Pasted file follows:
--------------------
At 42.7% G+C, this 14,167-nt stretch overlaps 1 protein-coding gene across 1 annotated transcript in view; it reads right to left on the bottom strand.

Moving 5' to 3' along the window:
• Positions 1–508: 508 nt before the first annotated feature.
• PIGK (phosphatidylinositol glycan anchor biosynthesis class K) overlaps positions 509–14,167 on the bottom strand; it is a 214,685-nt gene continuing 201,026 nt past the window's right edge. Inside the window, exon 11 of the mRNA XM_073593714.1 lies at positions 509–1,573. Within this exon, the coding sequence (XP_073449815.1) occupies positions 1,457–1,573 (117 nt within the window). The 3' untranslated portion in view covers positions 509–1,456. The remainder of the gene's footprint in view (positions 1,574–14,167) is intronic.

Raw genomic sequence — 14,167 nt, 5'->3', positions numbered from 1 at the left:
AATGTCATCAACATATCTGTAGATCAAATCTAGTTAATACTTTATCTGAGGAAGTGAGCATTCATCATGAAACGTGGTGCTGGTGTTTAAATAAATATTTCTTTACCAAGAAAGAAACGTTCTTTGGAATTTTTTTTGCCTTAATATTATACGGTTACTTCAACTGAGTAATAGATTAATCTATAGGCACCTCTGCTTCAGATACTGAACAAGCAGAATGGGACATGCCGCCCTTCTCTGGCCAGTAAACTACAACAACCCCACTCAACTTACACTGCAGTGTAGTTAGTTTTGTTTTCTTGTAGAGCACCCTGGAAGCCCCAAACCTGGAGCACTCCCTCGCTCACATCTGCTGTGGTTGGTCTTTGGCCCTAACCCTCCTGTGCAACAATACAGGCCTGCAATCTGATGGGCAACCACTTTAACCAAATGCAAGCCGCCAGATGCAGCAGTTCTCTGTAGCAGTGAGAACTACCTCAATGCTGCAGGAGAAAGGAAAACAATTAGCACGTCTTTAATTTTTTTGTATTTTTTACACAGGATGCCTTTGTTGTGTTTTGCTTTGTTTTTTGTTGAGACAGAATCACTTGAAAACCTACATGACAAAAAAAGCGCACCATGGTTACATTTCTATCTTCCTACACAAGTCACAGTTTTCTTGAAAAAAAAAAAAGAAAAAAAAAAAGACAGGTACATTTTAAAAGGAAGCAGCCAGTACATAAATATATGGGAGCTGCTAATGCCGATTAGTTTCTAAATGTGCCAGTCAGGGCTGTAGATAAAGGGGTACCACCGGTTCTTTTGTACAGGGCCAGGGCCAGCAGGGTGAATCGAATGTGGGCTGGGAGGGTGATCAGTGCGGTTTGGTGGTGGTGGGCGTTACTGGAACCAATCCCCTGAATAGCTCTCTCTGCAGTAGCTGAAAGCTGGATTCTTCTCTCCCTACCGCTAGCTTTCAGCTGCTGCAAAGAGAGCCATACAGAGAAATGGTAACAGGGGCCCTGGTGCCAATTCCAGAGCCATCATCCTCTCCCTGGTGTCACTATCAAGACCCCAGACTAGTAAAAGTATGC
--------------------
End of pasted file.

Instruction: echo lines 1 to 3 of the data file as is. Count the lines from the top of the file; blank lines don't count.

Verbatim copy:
At 42.7% G+C, this 14,167-nt stretch overlaps 1 protein-coding gene across 1 annotated transcript in view; it reads right to left on the bottom strand.

Moving 5' to 3' along the window:
• Positions 1–508: 508 nt before the first annotated feature.